IAEA chief begins talks in Iran | News | DW | 21.05.2012
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IAEA chief begins talks in Iran

The chief of the UN's nuclear watchdog has begun talks with officials in Tehran in a bid to strike a deal on access to Iran's nuclear facilities. His visit comes ahead of a seven-way international meeting in Baghdad.

The head of the United Nations nuclear watchdog on Monday began talks with officials in Tehran on a key mission that aims to achieve a resumption of international probes into Iran's atomic program.

International Atomic Energy Agency Director-General Yukiya Amano met the head of Iran's nuclear energy organization, Fereydoun Abbasi-Davani, shortly after his pre-dawn arrival, according to the ISNA news agency.

On his first trip to Iran since taking office in 2009, Amano is also due to meet Iran's chief nuclear negotiator Saeed Jalili and Foreign Minister Ali Akbar Salehi on Monday.

The one-day visit is focused on persuading Tehran to agree to terms allowing IAEA probes of sites where the West suspects atomic weapons research is taking place. These include the Parchin military complex.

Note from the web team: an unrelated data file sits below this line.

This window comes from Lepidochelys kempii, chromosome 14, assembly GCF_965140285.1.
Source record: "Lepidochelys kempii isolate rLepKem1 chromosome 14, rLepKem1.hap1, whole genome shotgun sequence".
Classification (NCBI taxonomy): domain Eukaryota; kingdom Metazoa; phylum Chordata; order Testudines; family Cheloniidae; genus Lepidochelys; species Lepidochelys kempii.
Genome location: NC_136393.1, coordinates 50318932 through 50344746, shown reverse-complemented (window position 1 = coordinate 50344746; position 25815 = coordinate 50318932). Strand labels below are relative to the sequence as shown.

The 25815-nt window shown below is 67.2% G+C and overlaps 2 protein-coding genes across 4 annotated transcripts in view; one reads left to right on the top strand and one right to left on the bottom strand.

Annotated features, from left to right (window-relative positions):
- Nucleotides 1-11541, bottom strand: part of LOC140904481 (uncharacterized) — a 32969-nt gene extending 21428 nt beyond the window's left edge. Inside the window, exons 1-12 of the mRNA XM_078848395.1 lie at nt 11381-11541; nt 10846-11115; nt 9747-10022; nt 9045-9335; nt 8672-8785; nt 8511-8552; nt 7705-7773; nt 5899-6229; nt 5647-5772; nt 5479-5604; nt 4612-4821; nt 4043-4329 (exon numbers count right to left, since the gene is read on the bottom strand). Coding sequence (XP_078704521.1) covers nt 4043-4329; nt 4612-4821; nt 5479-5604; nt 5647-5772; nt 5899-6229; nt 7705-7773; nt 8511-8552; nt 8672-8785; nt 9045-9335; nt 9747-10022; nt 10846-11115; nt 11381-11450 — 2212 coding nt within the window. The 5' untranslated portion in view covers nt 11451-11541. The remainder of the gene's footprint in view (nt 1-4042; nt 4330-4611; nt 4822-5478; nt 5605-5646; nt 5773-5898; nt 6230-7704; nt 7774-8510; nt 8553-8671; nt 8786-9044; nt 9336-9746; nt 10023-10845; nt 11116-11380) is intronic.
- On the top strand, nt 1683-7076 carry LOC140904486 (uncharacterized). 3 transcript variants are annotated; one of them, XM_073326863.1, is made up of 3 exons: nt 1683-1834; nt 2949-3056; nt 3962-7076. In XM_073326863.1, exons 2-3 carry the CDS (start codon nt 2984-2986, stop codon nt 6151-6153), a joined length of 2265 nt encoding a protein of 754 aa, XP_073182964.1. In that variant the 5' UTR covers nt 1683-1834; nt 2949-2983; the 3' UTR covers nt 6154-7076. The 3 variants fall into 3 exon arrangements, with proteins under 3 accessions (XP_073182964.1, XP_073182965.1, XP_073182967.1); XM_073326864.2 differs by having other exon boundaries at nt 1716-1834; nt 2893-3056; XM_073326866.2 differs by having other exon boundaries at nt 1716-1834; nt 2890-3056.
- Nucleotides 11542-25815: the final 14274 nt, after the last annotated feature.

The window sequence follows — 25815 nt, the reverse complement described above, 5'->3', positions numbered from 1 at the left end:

Senior IAEA teams visiting Tehran in January and February were denied permission to inspect the site southeast of the capital. The agency has reported suspicious activities there in the past.

Asked about his chances of success ahead of the visit, Amano told reporters in Vienna: "Nothing is certain in life, in diplomacy. But there has been good progress."

"I really think this is the right time to reach agreement," he added.

Foreign Minister Salehi was quoted on Sunday as calling Amano's visit a "good omen."

International talks

Amano's visit comes two days before Iranian nuclear negotiators are to hold talks about its atomic program in Iraq with the United States, Russia, China, Britain, France and Germany.

The six world powers are spearheading efforts to convince Tehran to curb its nuclear program and provide evidence it is not working on nuclear weapons. The US and the European Union have stepped up sanctions on Iran's energy exports, and Washington has threatened military action if Iran refuses to comply with Western demands for transparency.

Iraninsists its nuclear program is only for civilian purposes and denies secretly developing atomic arms.

tj/mz (AP, Reuters)